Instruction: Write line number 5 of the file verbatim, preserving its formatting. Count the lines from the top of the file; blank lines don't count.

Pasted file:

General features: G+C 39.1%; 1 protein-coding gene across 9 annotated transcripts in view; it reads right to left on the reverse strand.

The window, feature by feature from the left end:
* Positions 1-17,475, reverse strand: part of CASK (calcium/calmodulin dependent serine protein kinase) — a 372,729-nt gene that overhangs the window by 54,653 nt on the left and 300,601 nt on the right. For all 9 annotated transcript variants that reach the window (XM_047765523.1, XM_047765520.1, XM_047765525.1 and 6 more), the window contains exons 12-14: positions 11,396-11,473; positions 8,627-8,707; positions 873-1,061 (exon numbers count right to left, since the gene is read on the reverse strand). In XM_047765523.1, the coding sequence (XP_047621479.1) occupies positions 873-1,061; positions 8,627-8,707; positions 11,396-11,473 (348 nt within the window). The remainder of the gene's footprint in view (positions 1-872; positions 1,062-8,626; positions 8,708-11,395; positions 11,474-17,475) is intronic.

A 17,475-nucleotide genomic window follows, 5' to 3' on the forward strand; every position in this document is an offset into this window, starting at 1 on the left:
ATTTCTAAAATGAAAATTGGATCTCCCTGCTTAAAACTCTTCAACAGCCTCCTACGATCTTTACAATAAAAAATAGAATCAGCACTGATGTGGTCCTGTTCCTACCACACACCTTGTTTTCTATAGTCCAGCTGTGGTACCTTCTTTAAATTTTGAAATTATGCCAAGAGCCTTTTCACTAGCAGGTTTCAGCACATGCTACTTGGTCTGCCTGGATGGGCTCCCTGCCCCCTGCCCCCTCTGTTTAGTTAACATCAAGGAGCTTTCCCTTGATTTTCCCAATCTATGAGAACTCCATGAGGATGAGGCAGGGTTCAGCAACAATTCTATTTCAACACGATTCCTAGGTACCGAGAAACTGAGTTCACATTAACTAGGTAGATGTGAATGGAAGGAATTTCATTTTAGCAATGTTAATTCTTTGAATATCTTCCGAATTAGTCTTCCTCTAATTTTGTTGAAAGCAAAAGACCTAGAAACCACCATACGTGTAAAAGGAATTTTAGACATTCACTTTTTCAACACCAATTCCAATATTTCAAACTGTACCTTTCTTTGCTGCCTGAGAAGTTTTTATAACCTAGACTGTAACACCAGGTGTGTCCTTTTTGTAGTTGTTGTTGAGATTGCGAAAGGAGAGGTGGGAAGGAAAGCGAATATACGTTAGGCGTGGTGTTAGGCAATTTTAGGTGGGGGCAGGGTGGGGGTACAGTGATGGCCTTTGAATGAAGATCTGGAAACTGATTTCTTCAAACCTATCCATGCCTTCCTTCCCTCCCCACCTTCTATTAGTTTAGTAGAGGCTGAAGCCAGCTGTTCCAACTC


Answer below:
ATTTCTAAAATGAAAATTGGATCTCCCTGCTTAAAACTCTTCAACAGCCTCCTACGATCTTTACAATAAAAAATAGAATCAGCACTGATGTGGTCCTGTTCCTACCACACACCTTGTTTTCTATAGTCCAGCTGTGGTACCTTCTTTAAATTTTGAAATTATGCCAAGAGCCTTTTCACTAGCAGGTTTCAGCACATGCTACTTGGTCTGCCTGGATGGGCTCCCTGCCCCCTGCCCCCTCTGTTTAGTTAACATCAAGGAGCTTTCCCTTGATTTTCCCAATCTATGAGAACTCCATGAGGATGAGGCAGGGTTCAGCAACAATTCTATTTCAACACGATTCCTAGGTACCGAGAAACTGAGTTCACATTAACTAGGTAGATGTGAATGGAAGGAATTTCATTTTAGCAATGTTAATTCTTTGAATATCTTCCGAATTAGTCTTCCTCTAATTTTGTTGAAAGCAAAAGACCTAGAAACCACCATACGTGTAAAAGGAATTTTAGACATTCACTTTTTCAACACCAATTCCAATATTTCAAACTGTACCTTTCTTTGCTGCCTGAGAAGTTTTTATAACCTAGACTGTAACACCAGGTGTGTCCTTTTTGTAGTTGTTGTTGAGATTGCGAAAGGAGAGGTGGGAAGGAAAGCGAATATACGTTAGGCGTGGTGTTAGGCAATTTTAGGTGGGGGCAGGGTGGGGGTACAGTGATGGCCTTTGAATGAAGATCTGGAAACTGATTTCTTCAAACCTATCCATGCCTTCCTTCCCTCCCCACCTTCTATTAGTTTAGTAGAGGCTGAAGCCAGCTGTTCCAACTC